The second most popular (53%) content format, talent, is led by a locally adapted version of The Voice. Then comes DIY (47%), including programmes about cooking, house repairs and beauty/grooming that are mostly adapted from international franchises. Finally, we have TV games content (40%) among which the most popular shows are local quiz ‘What?Where?When?’ and international franchises ‘Who Wants to be a Millionaire?’ and ‘Wheel of Fortune’.

Notably, the Russian hosts of all these shows are strong opinion leaders and are heavily featured by advertisers in marketing initiatives.

While humorous content is perennially popular, it’s experiencing a boom nowadays thanks to the rise of stand-up comedy programmes and the new pseudo-reality shows – series featuring the ordinary daily lives of extraordinary people, which are shot on amateur cameras.

There has also been considerable public interest in sport-related content recently. In particular, feature movies and series about sports people (both up-and-coming and legendary) have generated great interest among Russian audiences. This could be explained by a general national sports boom, thanks to numerous world-class sporting events being hosted in Russia – Universiada 2013, Sochi 2014 Olympic Games, FIFA World Cup 2018 and others.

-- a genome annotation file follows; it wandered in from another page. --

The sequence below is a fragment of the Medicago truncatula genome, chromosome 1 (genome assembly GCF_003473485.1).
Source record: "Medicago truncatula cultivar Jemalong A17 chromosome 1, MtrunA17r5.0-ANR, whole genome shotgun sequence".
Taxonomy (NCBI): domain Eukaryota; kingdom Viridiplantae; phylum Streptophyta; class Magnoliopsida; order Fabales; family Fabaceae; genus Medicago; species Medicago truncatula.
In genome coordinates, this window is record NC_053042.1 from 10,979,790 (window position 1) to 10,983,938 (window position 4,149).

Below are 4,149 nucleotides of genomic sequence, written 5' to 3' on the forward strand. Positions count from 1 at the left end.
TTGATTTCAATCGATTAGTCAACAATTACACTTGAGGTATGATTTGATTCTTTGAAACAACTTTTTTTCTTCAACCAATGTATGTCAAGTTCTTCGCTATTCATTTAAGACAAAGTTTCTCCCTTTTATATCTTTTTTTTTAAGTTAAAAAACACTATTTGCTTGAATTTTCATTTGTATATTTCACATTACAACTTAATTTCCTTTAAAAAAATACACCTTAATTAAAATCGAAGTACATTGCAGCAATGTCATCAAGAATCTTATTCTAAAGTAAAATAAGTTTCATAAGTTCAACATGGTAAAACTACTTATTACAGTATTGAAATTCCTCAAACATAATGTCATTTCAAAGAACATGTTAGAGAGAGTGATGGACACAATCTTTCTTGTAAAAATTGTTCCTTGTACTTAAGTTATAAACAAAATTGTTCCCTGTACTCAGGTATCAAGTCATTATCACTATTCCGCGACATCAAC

Another notable factor influencing Russia’s branded content marketing activity is the very close association between leading TV channels and production houses, something that’s seldom found in other countries.

For example, the majority of content on the biggest Russian TV channel, Pervy, is shot by Red Square production house; TNT channel (the major entertainment network for young adults) by Comedy Club Production; STS (the leading family entertainment channel) by Yellow, Black and White production house.